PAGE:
Just days after a key Wall Street rating agency downgraded the state's bonds, Gov. Dannel P. Malloy called upon the state legislature to pour more money into the state pension plan.
Malloy said his actions had nothing to do with the downgrade by Moody's Investors Service, and instead was an action that he wanted to take for more than a year. Moody's, however, had specifically complained about the state's pension program in its analysis, saying the state has "pension-funded ratios that are among the lowest in the country and likely to remain well below average.''
State employee unions were pleased by the move, which requires their approval because pension changes are subject to negotiation. Specifically, Malloy wants to eliminate some provisions of an agreement that the State Employee Bargaining Agent Coalition, known as SEBAC, reached with then-Gov. John G. Rowland in 1995 and 1997. Those provisions included lowering the state's contribution to the pension fund and postponing payments into the future in ofrder to help close a short-term budget gap.
Top union leaders, including Sal Luciano of AFSCME Council 4, attended the announcement Monday and applauded Malloy's proposal.
In the short term, under Malloy's plan, the state would have to come up with a payment of $125 million in the first year. Malloy did not reveal exactly where that money would come from, saying that all the budget details will be unveiled to the legislature on opening day of the General Assembly session on Feb. 8. As such, the state would be putting money into the plan earlier than originally projected.
"This is the rough equivalent of starting a 401(k) payment plan when you are 20, not 55,'' Malloy told reporters Monday.
The pension plan, now funded at 48 percent, would not be fully funded until fiscal year 2032. House Republican leader Larry Cafero of Norwalk said the two-decade time frame raises questions about the long-term commitment of lawmakers to keep funding the pension program.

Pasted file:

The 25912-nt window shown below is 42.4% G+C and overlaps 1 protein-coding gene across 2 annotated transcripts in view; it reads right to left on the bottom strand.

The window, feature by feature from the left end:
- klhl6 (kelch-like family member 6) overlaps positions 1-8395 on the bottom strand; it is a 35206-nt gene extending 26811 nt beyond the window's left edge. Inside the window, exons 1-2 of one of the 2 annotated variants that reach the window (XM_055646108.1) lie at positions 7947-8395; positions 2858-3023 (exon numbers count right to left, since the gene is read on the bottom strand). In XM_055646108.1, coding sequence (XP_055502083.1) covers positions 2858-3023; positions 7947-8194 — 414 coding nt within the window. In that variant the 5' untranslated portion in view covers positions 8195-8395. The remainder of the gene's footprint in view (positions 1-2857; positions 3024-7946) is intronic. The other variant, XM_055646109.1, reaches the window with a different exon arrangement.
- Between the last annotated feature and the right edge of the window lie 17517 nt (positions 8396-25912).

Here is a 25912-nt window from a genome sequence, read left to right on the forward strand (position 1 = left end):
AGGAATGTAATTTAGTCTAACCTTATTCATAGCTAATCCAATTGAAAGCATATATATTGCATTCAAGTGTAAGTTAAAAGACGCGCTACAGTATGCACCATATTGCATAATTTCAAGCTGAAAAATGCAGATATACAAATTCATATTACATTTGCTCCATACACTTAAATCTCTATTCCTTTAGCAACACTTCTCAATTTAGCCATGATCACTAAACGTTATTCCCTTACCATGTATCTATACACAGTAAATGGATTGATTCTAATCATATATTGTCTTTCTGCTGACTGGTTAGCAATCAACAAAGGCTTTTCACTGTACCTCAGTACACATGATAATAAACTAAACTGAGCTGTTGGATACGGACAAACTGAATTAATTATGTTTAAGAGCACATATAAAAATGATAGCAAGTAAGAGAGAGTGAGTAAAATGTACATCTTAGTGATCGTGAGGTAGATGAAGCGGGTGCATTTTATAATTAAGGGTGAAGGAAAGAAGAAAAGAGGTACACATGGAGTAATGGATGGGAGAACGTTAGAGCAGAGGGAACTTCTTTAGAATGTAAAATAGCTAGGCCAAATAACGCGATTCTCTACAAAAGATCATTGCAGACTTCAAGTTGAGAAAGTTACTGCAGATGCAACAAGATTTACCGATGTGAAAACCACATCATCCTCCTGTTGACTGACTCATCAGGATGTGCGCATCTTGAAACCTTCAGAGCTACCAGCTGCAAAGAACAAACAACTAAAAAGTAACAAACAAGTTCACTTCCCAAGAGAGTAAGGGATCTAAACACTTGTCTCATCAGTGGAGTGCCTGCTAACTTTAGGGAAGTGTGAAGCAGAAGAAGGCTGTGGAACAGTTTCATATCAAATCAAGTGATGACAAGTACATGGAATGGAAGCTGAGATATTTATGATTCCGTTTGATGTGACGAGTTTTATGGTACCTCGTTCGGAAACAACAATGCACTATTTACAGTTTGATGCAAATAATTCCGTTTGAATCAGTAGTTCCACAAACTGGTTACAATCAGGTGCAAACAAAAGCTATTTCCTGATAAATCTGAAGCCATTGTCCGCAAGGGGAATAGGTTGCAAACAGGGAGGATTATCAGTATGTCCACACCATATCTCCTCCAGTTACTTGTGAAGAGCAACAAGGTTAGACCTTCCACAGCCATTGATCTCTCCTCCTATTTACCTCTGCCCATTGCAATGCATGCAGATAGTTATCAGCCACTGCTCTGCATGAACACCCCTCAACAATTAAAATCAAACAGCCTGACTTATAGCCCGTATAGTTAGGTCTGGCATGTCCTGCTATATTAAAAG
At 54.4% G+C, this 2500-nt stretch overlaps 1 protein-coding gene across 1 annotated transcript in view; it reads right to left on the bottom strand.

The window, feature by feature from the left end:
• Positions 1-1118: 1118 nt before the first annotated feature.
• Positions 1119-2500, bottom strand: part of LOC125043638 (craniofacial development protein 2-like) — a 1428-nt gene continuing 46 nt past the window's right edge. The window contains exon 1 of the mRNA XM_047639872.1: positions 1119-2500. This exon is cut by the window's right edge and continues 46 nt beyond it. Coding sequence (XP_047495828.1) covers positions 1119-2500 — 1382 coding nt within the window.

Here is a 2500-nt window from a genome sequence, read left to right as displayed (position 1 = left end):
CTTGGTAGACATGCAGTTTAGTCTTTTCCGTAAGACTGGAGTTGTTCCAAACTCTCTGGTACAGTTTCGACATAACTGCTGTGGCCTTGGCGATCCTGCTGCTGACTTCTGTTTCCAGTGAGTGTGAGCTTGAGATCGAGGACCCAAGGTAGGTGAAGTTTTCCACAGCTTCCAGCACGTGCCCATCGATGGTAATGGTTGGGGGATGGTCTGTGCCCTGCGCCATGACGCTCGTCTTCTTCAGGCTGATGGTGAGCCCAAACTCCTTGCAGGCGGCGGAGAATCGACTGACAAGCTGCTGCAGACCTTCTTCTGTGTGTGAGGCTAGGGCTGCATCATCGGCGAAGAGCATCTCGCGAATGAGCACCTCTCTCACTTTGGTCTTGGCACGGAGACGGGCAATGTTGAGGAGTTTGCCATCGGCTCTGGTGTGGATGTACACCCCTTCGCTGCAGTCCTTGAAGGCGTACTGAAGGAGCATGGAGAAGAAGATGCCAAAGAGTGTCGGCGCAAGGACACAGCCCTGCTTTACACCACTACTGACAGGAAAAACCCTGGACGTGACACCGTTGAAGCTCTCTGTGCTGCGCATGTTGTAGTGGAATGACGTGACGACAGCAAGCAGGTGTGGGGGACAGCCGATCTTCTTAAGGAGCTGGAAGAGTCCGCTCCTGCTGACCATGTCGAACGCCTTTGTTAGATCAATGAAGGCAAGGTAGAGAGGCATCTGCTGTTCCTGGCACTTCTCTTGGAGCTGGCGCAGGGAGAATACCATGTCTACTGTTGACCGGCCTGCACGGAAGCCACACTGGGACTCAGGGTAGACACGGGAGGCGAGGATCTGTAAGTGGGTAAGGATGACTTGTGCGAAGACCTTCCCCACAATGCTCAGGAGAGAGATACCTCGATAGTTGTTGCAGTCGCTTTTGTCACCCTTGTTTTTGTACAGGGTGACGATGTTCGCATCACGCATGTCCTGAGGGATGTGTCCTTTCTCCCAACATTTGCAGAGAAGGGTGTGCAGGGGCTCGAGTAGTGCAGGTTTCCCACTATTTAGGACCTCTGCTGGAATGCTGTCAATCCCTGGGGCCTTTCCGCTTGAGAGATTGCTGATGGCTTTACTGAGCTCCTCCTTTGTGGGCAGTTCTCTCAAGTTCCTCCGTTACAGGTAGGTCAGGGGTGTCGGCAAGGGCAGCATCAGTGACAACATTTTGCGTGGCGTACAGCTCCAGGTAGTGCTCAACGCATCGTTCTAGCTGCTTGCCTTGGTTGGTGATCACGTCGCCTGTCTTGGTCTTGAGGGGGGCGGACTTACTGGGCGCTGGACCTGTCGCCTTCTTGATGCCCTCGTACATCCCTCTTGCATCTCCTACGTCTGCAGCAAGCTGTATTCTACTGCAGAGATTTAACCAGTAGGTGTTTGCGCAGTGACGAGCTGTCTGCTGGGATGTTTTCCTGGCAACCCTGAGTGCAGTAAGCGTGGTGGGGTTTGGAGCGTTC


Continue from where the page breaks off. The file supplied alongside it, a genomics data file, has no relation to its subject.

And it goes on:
"Many of them know they won't be around for 20 years,'' said Cafero, one of the longest-serving legislators. He predicted that lawmakers would move to fund the pension plan "until we have a fiscal emergency, and we'll try to find a way not to.''
When asked what will happen to the proposed savings over the next two decades if he is not governor in 20 years, Malloy responded, "Who says I'm not going to be here? Listen to yourselves. With all due respect, listen to yourselves. You're so used to other administrations defending what they were doing by putting the damage off to some future date that you're asking me why I'm not willing to do that. That's how badly broken Connecticut is. And we're fixing it. Thank you.''
Malloy's news conference ended with those words.
Cafero began speaking a few minutes later, saying that he favors Malloy's idea on principle.
"The principle is fantastic. We have to pay our obligations,'' Cafero told reporters outside the House chamber Monday. "We proposed it long before the governor was governor.''
While Malloy blamed Rowland for signing the deal with SEBAC more than 15 years ago, Cafero blamed the Democratic-controlled legislature for postponing $100 million in pension payments in the first year of the previous two-year budget in 2009 and another $100 million in the second year in 2010. In addition, Cafero blamed the Democrats and Malloy for allowing the city of Bridgeport to defer its pension contributions in June 2011.
Senate Republican leader John McKinney of Fairfield said, "Paying off our pension debt is a good thing, but doing so outside of the spending cap shows that Governor Malloy is still not serious about reducing unnecessary state spending and, further, that he is not serious about pension reform. Clearly, his deal with SEBAC failed to adequately deal with our long-term indebtedness. Real leadership requires real reforms and that is what is needed in these difficult times."
Reprinted with permission of the Hartford Courant.
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